The suffix /shun/ is spelled three primary ways:
sion, tion, cian

The actual suffix is ‘ion.’
‘t’ & ‘s’ are often from the end of the root.
(react-reaction, vis-vision)
“ti” and “si” are the Latin
way to make the /sh/ sound
sion
If the base word ends in -ss use -sion. (confess – confession)
If you hear /zhun/ use –sion (confusion)
Latin origin
Means “state of being”
tion
-tion is more common. When in doubt, try –tion first.
If you hear /chun/ use –tion (question)
Latin origin,
means “state of being”
cian
Use –cian for words that means “a person who” (music – musician; electric – electrician; magic – magician)
The base word always ends in ‘c.’
Greek origin
It is a sign of reading & spelling maturity when students find it easier to divide by
word parts. This means their letter-sound decoding is becoming automatic.
the 1-1-1 spelling rule
(doubling)
1 syllable
1 vowel
1 final consonant

add vowel suffix and double consonant

ex: in=inning, tap=tapped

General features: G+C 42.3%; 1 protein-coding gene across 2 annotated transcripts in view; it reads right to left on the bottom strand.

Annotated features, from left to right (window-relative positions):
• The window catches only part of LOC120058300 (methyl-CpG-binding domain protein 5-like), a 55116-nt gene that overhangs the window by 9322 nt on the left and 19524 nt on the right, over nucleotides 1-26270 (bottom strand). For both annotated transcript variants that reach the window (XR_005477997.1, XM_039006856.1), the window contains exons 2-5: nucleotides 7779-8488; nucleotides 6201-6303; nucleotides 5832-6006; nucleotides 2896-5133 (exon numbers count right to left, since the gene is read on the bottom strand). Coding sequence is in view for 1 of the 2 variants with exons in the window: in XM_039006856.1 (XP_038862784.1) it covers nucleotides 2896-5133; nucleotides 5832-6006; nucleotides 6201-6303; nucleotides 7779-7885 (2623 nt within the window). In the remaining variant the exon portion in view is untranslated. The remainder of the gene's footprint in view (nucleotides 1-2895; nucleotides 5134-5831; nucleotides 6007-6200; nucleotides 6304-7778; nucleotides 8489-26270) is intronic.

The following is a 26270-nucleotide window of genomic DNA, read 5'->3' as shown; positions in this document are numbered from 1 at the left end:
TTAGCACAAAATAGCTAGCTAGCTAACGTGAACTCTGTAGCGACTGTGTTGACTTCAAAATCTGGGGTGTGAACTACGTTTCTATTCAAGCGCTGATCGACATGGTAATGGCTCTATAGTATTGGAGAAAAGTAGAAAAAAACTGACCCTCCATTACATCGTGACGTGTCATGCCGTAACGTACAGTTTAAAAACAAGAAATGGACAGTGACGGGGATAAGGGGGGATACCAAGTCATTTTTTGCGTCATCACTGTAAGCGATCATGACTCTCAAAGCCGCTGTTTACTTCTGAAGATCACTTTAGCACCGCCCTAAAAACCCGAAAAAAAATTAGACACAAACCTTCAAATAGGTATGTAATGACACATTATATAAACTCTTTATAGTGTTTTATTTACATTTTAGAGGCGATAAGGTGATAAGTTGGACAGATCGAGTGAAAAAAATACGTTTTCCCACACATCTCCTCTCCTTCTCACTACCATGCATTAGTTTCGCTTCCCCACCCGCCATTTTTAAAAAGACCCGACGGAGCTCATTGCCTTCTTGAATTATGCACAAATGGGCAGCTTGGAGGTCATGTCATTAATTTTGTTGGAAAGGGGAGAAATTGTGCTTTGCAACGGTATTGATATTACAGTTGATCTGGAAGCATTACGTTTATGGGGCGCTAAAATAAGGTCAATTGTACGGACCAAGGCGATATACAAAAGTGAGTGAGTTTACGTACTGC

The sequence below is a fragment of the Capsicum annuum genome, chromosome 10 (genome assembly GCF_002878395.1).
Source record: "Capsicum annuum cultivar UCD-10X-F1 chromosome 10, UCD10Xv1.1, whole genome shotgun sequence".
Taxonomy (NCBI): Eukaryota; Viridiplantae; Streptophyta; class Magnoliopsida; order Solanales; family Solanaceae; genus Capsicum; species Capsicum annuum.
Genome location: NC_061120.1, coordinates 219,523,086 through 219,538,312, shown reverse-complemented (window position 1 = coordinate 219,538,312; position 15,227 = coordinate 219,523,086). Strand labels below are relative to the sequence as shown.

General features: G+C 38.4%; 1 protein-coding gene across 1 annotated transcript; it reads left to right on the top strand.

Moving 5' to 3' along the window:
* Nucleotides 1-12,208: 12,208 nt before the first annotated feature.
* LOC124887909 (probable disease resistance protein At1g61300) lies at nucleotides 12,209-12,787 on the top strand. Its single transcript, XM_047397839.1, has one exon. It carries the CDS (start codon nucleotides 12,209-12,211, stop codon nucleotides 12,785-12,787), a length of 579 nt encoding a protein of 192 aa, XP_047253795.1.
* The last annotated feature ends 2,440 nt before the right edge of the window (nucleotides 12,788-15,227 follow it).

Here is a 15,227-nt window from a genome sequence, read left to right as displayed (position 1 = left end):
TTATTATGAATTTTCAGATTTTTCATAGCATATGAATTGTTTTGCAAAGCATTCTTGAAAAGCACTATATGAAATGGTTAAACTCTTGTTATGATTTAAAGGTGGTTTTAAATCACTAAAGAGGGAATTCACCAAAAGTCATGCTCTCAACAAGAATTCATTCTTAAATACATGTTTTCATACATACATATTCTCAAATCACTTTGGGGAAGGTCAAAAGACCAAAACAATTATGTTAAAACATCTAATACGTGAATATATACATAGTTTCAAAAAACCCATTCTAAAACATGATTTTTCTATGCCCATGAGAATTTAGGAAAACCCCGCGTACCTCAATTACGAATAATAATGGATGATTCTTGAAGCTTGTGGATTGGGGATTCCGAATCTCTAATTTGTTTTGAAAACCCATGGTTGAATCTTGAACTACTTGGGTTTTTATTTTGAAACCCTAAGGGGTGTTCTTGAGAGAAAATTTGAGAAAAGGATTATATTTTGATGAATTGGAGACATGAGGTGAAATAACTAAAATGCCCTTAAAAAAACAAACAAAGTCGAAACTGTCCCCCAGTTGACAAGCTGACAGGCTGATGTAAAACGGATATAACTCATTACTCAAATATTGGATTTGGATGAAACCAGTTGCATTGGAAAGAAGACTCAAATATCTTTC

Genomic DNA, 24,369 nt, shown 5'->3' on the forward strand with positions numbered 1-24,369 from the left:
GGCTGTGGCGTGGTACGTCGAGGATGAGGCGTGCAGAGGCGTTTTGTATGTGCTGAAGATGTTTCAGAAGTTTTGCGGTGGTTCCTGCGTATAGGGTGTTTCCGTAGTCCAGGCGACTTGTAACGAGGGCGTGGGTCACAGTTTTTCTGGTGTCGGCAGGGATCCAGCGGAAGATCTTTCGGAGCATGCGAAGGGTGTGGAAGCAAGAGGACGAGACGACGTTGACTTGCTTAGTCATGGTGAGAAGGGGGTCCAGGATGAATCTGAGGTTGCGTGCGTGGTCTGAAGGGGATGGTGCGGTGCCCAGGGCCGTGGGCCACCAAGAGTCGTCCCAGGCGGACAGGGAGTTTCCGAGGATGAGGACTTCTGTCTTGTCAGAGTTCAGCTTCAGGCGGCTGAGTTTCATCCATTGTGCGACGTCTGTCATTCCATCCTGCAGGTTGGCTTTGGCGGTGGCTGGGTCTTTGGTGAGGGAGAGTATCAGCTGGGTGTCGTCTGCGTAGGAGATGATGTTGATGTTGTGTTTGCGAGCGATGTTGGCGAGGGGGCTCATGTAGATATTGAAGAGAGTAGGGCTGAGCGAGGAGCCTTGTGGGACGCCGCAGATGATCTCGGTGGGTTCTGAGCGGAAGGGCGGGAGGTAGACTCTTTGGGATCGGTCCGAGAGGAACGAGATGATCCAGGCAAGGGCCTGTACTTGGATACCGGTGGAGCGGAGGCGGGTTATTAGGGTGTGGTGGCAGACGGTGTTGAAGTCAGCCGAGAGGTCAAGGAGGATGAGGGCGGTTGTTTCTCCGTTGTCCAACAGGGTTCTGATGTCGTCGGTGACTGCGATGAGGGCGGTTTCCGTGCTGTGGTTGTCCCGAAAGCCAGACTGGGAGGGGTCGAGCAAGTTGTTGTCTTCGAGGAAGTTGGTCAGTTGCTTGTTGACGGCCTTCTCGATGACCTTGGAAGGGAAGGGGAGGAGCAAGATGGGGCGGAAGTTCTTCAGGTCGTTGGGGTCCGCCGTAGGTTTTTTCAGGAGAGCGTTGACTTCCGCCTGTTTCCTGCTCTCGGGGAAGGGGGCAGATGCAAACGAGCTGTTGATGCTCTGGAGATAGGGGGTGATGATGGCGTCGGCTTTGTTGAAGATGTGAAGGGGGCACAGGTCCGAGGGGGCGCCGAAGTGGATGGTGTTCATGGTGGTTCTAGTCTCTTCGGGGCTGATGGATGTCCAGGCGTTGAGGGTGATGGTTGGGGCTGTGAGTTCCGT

Why not double the x?
It already has two sounds
1-1-1 doubling rule
When a __ syll. word ends in __ _________________ and
__ _________________, ____________ the final consonant, and add
a ___________________ that starts with a __________________.
1
1 vowel
1 final consonant
double
suffix
vowel
1-1-1 RULE PART 2
In a word with more than 1 syllable, if the last syllable
has an accent, 1 vowel, and 1 final consonant, double the final consonant, and add a
suffix that starts with a vowel.
In a word with more than 1 syllable, if the last syllable
has an ______________, ____ ________________, and ___ final
____________________, double the final consonant, and add a
____________________ that starts with a ___________________.
ACCENT
1 VOWEL
1 CONSONANT
SUFFIX
VOWEL
Drop the silent E
When a word ends in silent e, drop
the ‘e’, and add a vowel suffix.
When a word ends in _________________, drop
the ‘e’, and add a _________________________.
silent e
vowel suffix
Exceptions to the Drop the Silent e Rule
ce ge
ce and ge keep the ‘e’ before –able and –ous to preserve their soft sounds.
Exceptions to the Drop the Silent e Rule
e is dropped before a ________________suffix in the words in this mnemonic.
consonant

Truly, Mr. Duly, your ninth argument is wholly awful, and that’s the truth!
Exceptions to the Drop the Silent e Rule
Two _____ are unwise
i's

(unless you are skiing in Hawaii)!
CHANGE THE Y TO I RULE
: When a word ends in a __________________ and a _____,
change the y to i and add –es, or _________ suffix, except
one that starts with an ____.
consonant
y
any
i